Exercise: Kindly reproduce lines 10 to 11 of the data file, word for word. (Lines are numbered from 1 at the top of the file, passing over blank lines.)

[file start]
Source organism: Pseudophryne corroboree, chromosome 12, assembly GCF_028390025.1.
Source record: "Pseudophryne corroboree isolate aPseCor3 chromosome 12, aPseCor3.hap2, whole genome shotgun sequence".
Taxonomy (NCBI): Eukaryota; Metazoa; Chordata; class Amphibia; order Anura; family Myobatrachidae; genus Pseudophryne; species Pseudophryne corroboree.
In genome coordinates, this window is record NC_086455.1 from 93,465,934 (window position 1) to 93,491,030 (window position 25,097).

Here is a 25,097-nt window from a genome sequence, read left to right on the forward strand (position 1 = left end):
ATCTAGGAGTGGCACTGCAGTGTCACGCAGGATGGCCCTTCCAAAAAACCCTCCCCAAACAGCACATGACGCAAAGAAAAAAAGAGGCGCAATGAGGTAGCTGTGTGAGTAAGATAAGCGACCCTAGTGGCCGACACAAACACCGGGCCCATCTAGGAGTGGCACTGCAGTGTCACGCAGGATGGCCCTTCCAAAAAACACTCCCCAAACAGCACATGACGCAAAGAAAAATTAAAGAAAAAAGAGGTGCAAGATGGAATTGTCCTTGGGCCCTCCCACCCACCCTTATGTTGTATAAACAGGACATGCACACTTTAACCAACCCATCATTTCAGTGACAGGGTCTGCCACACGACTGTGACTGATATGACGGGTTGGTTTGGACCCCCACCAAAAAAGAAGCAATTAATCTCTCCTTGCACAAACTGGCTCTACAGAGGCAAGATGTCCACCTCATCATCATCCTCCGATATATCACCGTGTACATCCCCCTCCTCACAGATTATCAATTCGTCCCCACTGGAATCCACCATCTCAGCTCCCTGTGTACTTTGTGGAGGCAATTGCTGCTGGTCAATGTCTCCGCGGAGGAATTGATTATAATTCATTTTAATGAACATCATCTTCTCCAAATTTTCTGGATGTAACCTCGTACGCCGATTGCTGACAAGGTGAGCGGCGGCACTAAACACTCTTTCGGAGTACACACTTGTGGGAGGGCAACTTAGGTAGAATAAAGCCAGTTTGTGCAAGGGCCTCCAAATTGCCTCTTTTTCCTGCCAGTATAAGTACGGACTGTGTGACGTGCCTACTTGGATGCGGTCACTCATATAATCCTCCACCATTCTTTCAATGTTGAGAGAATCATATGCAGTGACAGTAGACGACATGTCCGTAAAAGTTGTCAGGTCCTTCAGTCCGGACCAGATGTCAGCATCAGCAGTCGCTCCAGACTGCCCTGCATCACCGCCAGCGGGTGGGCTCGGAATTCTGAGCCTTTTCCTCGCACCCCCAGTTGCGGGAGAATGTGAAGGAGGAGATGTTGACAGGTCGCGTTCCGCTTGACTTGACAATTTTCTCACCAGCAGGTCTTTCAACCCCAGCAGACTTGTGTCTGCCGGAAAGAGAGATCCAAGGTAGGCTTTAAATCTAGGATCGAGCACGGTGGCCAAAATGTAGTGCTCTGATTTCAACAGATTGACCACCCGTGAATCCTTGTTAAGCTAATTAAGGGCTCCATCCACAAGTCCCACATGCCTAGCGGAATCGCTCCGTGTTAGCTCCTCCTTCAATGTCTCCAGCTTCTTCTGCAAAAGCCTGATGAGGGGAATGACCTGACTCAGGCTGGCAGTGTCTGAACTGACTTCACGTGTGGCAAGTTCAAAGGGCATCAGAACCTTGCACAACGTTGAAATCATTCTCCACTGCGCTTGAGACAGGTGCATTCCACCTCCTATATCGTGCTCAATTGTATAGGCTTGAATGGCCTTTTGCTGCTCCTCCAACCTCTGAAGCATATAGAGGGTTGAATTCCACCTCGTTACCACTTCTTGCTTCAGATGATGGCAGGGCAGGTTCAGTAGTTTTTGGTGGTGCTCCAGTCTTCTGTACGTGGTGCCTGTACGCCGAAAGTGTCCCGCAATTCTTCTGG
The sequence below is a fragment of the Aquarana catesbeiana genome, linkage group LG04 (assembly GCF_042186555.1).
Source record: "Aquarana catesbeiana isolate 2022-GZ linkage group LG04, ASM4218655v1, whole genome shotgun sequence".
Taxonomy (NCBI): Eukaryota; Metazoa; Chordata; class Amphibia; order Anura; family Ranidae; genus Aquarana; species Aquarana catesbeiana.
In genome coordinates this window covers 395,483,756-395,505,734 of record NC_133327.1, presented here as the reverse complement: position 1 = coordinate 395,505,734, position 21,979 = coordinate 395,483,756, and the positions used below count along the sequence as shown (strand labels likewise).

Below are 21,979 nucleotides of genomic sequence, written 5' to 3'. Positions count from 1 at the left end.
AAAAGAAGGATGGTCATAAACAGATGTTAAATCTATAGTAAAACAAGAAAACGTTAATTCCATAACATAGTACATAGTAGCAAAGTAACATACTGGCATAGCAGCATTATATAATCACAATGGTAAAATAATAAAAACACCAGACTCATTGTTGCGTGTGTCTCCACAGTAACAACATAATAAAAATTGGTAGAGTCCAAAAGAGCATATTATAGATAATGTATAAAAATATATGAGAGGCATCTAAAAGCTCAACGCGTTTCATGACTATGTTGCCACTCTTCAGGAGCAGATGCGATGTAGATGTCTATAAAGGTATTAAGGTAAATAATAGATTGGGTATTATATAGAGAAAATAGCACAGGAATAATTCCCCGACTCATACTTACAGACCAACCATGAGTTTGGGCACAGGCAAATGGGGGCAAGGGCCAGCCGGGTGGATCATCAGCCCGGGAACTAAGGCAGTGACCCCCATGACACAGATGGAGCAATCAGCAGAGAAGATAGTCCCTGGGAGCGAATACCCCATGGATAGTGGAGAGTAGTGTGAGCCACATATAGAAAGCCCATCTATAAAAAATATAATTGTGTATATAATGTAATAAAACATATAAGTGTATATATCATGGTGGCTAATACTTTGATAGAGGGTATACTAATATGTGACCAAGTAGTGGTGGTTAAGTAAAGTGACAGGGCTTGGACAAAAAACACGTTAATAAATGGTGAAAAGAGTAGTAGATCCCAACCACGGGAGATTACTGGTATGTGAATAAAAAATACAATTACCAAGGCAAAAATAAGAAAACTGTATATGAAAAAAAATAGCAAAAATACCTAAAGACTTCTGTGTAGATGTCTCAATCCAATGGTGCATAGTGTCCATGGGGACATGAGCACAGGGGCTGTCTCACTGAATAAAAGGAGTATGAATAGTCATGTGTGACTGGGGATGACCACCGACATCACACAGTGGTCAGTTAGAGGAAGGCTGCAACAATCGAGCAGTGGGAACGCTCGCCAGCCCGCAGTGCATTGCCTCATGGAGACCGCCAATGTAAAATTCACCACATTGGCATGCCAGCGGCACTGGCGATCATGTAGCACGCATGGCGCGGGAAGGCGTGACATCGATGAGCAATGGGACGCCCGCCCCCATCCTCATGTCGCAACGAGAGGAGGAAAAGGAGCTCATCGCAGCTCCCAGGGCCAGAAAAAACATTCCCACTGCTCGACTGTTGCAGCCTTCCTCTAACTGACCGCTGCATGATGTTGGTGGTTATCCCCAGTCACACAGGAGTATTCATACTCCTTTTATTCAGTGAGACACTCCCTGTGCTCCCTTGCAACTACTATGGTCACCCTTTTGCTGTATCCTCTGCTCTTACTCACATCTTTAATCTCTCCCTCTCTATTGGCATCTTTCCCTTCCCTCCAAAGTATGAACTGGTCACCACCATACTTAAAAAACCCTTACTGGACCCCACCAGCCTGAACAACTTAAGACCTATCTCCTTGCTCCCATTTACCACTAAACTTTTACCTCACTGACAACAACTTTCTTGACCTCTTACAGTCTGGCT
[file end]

In genome coordinates this window covers 395,483,756-395,505,734 of record NC_133327.1, presented here as the reverse complement: position 1 = coordinate 395,505,734, position 21,979 = coordinate 395,483,756, and the positions used below count along the sequence as shown (strand labels likewise).

Below are 21,979 nucleotides of genomic sequence, written 5' to 3'. Positions count from 1 at the left end.